Top 7 Manufacturing Job Skills for the Post-COVID Era

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Posted by: Skill Demand Comments: 0 0 Post Date: September 26, 2020

Top 7 Manufacturing Job Skills for the Post-COVID Era


The coronavirus pandemic has had a significant impact on several sectors, notwithstanding the manufacturing industry. The simultaneous supply and demand shock, coupled with shutdowns, have led to industry disruptions. Companies look forward to the top seven manufacturing job skills for the post-COVID era or the fourth industrial revolution to avoid any further profit decline to control the situation. 

1. Digital Fluency or the Ability to Work with Computerized Systems

New technologies are increasingly penetrating the manufacturing and distribution environments, which creates a demand for professionals who are comfortable using computers and robotic process automation systems in this evolving technologies and manufacturing landscape. 

Research has shown that approximately 16 percent of the currently employed American manufacturing workers have no digital skills, and 19 percent with limited skills. Thirty-six percent of the pool have a basic proficiency level. Only 29 percent have the required advanced manufacturing job skills to work with computerized systems, grossly inadequate. Such tasks typically require the use of both generic and specific technology applications. Source.

For example, a person may have to work with a newly designed online form. They may need to navigate multiple pages and applications where digital fluency becomes a necessary skill.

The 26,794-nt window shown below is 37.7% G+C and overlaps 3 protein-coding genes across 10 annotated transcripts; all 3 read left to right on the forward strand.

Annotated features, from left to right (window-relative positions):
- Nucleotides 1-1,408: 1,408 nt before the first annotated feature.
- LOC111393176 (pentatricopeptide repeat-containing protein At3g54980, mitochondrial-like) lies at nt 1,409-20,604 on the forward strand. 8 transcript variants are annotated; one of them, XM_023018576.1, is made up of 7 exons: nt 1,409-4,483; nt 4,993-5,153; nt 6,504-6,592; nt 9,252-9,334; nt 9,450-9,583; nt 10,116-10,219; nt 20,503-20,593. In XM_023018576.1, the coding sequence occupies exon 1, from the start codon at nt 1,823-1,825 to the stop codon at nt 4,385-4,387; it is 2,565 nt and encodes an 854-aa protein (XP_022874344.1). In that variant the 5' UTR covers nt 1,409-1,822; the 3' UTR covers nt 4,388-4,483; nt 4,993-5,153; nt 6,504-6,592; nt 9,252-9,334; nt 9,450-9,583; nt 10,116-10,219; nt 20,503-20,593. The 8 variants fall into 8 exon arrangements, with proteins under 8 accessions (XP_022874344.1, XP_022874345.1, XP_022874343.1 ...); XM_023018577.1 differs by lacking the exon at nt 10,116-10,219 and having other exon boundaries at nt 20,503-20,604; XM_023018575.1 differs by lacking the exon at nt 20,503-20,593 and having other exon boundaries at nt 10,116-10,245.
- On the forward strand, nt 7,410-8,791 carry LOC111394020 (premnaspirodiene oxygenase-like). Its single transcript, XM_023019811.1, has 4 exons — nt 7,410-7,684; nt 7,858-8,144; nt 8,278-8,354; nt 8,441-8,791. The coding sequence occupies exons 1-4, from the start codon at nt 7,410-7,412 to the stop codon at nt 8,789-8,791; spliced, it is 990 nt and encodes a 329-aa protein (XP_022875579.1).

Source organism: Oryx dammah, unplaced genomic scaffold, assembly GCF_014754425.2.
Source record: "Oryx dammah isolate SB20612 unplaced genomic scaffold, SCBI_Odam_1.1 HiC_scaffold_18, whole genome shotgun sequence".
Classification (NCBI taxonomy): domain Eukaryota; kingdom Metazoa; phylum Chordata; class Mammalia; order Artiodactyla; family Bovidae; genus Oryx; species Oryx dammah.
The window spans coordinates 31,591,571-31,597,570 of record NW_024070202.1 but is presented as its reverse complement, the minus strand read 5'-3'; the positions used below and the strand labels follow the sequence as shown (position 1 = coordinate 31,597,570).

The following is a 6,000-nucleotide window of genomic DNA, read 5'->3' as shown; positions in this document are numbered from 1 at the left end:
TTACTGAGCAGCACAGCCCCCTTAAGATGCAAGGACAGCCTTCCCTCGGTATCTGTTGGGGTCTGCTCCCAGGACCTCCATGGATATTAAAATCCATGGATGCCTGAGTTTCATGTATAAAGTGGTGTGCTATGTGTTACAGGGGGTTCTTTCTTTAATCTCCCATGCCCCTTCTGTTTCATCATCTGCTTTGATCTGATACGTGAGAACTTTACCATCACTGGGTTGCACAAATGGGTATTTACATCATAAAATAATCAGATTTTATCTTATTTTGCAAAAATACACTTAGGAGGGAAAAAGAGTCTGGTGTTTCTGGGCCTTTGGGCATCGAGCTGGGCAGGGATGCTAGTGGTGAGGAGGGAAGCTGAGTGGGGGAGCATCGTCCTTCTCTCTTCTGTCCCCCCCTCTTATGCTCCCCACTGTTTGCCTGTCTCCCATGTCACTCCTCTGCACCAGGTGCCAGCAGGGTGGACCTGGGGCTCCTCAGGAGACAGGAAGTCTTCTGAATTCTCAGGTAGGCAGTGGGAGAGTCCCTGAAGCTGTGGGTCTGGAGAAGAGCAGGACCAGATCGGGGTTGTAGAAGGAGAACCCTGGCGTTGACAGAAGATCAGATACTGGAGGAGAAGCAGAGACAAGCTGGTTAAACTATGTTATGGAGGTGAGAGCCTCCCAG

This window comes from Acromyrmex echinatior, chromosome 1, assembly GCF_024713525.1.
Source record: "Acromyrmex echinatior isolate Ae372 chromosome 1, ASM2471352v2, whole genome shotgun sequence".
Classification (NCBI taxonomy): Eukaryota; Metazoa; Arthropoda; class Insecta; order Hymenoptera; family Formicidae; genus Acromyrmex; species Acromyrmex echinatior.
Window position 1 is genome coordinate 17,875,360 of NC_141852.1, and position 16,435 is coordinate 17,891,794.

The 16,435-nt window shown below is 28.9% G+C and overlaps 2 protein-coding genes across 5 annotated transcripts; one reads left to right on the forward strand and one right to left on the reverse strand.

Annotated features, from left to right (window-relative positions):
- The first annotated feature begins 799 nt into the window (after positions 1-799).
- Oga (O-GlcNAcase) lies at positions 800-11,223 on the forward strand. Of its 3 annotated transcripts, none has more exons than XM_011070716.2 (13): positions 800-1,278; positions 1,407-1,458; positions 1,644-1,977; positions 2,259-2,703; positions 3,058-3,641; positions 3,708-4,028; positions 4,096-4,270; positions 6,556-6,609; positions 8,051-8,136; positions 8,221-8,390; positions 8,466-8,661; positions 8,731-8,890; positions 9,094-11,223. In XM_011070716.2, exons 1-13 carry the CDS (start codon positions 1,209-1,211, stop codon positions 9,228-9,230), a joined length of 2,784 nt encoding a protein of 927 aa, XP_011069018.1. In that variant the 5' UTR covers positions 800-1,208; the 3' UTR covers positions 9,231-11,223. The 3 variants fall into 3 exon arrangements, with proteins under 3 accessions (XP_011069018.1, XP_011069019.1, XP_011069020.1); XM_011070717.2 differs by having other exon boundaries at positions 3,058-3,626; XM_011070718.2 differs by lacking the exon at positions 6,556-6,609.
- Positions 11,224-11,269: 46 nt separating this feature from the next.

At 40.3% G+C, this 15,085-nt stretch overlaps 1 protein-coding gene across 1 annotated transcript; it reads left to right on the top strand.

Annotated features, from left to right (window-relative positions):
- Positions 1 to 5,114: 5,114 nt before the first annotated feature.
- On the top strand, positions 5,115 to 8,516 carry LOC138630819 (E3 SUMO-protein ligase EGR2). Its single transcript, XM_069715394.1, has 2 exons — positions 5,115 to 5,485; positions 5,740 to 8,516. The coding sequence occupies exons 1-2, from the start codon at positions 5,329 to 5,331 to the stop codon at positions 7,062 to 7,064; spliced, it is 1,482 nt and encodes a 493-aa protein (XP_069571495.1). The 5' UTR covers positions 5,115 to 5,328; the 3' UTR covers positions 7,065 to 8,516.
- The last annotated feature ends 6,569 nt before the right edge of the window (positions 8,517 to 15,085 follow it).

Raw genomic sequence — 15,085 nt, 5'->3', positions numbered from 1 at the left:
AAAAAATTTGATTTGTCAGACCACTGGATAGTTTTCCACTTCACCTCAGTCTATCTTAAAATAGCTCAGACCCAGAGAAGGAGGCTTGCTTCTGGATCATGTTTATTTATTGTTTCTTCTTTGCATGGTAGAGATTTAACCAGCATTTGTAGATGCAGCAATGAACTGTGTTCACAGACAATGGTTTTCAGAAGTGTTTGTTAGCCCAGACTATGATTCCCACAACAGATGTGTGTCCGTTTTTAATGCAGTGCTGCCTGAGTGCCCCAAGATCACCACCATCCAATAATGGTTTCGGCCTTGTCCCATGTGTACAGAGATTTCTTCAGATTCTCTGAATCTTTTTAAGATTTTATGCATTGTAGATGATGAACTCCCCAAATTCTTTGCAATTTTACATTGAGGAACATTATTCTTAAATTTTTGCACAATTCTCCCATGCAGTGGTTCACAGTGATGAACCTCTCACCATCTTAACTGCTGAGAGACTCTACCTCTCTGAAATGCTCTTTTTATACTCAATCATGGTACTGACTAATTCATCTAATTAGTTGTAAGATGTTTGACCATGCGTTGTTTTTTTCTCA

2. Big Data Analytics Manufacturing Job Skill

Another essential manufacturing job skill is data analysis to forecast and prevent problematic situations in advance. Manufacturers must know how to monitor the company’s functions and performance through data/predictive analytics. Hence, companies need the best possible solutions to overcome difficulties or minimize them. 

The implementation of such analytics will address issues such as overproduction, idle time, logistics, and inventory. Manufacturers must therefore be able to forecast when equipment may fail to perform assigned tasks and take actions to prevent/reduce such occurrences. This is done via preventive maintenance applied to the equipment that is still working to lessen its failure. The process further reduces considerable delays and losses.

3. Programing of Manufacturing Specific Machines and Devices

High-end software solutions and technology have taken on the global manufacturing industry for its robust drive of economic growth and flexibility to adjust to supply chain interruption and change. Here, one’s expertise in programming manufacturing-specific machines and devices is an essential job skill.

Therefore, manufacturers must have a firm understanding of manual programming techniques if they intend to be relevant and competitive while operating at a profit. Programming methods such as the reduction in cycle time is of utmost importance. This is because as production quantities grow, every second of program execution time becomes critical. Manufacturers must therefore aim to meet production schedules while optimizing toolpaths relative to their models. 

4. Manufacturing Job Skills in Robotics